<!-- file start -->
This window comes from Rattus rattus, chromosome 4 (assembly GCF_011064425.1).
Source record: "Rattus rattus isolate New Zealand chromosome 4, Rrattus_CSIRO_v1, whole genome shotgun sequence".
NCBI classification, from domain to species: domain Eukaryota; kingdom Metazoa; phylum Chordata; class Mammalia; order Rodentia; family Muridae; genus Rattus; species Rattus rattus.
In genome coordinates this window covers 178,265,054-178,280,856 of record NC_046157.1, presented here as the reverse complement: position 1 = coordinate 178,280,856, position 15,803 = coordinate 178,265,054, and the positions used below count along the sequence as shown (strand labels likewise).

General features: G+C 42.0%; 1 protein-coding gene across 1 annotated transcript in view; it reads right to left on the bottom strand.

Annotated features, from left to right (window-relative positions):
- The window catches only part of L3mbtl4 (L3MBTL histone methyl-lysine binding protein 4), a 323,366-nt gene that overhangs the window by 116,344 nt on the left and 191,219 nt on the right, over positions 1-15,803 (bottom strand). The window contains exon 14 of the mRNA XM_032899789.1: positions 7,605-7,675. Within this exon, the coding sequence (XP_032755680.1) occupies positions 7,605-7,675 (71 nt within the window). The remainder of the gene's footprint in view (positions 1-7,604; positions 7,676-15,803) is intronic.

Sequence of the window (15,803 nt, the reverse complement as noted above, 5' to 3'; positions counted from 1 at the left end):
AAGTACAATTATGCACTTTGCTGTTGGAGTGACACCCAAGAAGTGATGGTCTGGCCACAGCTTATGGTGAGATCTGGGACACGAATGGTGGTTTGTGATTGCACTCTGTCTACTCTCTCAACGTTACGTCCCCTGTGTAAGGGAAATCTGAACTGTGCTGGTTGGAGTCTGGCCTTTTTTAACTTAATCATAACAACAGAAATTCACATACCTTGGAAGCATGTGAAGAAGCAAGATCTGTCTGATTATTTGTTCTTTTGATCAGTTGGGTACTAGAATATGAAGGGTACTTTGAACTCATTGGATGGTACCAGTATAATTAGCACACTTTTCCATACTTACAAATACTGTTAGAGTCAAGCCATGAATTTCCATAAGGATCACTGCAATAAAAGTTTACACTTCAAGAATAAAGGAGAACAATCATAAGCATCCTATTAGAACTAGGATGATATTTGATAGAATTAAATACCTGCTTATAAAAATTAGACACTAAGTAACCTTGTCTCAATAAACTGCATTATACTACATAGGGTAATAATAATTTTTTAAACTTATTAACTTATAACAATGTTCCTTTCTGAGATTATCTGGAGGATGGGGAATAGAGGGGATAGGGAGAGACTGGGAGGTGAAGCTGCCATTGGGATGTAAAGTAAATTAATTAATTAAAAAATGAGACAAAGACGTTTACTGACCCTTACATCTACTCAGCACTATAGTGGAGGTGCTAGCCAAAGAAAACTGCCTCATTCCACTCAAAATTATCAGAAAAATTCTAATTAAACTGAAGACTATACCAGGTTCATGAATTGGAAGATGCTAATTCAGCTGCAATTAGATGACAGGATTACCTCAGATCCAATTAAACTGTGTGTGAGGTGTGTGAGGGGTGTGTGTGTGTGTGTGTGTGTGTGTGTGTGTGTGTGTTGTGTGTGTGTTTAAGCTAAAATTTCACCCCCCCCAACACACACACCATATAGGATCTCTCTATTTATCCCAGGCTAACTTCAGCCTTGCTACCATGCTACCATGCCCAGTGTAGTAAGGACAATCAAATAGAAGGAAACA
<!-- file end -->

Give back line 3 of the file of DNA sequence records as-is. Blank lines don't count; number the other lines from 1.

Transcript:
NCBI classification, from domain to species: domain Eukaryota; kingdom Metazoa; phylum Chordata; class Mammalia; order Rodentia; family Muridae; genus Rattus; species Rattus rattus.